and I don't know where I was reading this earlier today, but just about the money that george Zimmerman has made
after murdering Trayvon Martin and now
being held accountable. Right? So I'm not going to rehash the details of the murder of Trayvon Martin. But obviously, it was instrumental in the, in the starting of the Black Lives Matter movement.
And George Zimmerman, you know, has has accumulated He not only got away with murder, but he accused he's accumulated hundreds of 1000s of dollars, maybe over a million dollars, right, but hundreds of 1000s of dollars for sure. being celebrated for that murder. And I want you to think about what this what this is like, right? And it should stick in you. Right? When, when george Zimmerman who took the life of that young Trayvon Martin is able to walk around and be and you know, go to conventions around the country and be treated like a celebrity, sign autographs for money, sold his gun, the gun that he used to kill Trayvon Martin, he was able to auction it off for over $100,000 and then sued
the parents for defamation. Right and make money off of that.
What type of message does that send to society? Right? to other racists in society? Oh, and by the way, he also did a commercial with a with a gun store owner. And in Florida, I believe who had the no no Muslims allowed sign on his store, you know, some some cheap marketing tactic. I guess he put no Muslims allowed on his gun shop and george Zimmerman went and did a commercial with him. A lot of knows how much he got paid to do that. But like what type of a society? Right? What type of a message does that send to society? Where's the highest? Like, where's the life in our society? In that sense, right? And then you see these videos of the murder of an artery and the Lynch the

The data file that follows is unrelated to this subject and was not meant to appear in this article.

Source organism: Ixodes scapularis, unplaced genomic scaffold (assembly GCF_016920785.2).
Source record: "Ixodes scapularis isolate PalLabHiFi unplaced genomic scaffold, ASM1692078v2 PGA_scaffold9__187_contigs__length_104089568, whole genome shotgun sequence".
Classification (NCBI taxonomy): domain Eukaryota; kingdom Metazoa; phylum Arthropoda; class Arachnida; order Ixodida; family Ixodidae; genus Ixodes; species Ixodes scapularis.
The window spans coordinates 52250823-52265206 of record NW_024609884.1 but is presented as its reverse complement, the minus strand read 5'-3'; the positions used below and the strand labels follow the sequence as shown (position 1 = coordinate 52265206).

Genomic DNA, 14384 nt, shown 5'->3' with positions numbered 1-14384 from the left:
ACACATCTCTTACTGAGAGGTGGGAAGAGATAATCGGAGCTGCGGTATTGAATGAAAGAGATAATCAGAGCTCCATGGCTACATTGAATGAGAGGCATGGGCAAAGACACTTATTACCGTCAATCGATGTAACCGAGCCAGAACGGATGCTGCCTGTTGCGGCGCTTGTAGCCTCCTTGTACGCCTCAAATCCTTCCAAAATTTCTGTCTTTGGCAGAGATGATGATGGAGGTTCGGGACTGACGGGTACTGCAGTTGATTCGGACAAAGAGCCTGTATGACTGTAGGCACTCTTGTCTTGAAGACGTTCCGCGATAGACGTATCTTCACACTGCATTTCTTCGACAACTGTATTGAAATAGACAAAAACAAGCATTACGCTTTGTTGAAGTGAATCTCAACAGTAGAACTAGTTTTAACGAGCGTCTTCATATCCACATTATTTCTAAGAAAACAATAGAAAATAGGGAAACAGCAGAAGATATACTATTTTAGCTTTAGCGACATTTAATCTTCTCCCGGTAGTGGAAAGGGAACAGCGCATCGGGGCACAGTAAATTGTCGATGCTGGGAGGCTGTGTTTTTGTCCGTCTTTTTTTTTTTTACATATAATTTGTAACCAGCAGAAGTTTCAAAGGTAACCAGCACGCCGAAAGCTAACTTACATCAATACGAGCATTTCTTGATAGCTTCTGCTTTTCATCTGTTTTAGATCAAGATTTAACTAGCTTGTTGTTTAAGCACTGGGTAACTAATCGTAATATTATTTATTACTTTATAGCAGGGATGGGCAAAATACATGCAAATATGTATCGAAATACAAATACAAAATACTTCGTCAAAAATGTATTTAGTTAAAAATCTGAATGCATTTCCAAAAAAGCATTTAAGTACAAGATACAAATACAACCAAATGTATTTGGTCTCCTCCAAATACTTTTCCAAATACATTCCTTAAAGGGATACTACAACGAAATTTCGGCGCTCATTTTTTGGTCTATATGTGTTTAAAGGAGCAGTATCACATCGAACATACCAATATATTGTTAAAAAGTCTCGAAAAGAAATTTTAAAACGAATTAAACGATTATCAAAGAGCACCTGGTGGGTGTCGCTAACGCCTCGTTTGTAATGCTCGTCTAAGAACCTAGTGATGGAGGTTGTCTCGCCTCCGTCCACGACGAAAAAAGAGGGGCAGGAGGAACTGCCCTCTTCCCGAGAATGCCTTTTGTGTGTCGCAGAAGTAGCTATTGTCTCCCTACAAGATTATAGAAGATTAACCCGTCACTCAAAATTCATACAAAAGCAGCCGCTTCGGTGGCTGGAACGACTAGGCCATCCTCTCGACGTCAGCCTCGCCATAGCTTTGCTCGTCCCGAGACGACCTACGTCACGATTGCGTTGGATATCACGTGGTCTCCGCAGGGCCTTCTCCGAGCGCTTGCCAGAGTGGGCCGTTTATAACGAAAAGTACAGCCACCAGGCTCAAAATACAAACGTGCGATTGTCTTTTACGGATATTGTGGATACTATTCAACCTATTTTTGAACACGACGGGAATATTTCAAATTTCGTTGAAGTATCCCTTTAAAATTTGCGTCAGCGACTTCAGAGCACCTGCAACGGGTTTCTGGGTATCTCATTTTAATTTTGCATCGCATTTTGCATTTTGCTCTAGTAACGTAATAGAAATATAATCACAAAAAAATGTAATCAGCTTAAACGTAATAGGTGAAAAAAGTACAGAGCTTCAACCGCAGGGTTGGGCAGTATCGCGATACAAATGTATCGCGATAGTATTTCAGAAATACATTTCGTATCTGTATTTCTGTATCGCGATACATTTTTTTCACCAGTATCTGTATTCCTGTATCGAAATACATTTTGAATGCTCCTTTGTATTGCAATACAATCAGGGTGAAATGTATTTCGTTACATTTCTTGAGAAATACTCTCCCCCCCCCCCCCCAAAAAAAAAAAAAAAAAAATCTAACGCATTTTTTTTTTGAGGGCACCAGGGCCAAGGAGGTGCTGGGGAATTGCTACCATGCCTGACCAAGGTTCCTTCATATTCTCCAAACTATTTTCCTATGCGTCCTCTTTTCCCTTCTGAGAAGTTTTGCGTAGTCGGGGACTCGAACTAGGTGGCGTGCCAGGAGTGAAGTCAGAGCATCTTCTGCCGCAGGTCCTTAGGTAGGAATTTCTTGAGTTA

lynching of an artery and what that what that leads to, right and and there was something about that video, the lynching of arbory, an artery that
that was that was particularly gross, because you just, you could tell that the people that were committing this murder had no fear whatsoever, the repercussions of their murder, right and had the outrage not been there, they probably would have never been charged, because the videos were shown to those that could have taken legal action in their hands. But all of that was brushed under the rug. And nothing happened as a result of that. And so due to the outrage eventually, and you know, we'll see where that goes, because justice has not actually yet been served in that case. But the point is, is that there was no fear of accountability, there is an understanding that we're going to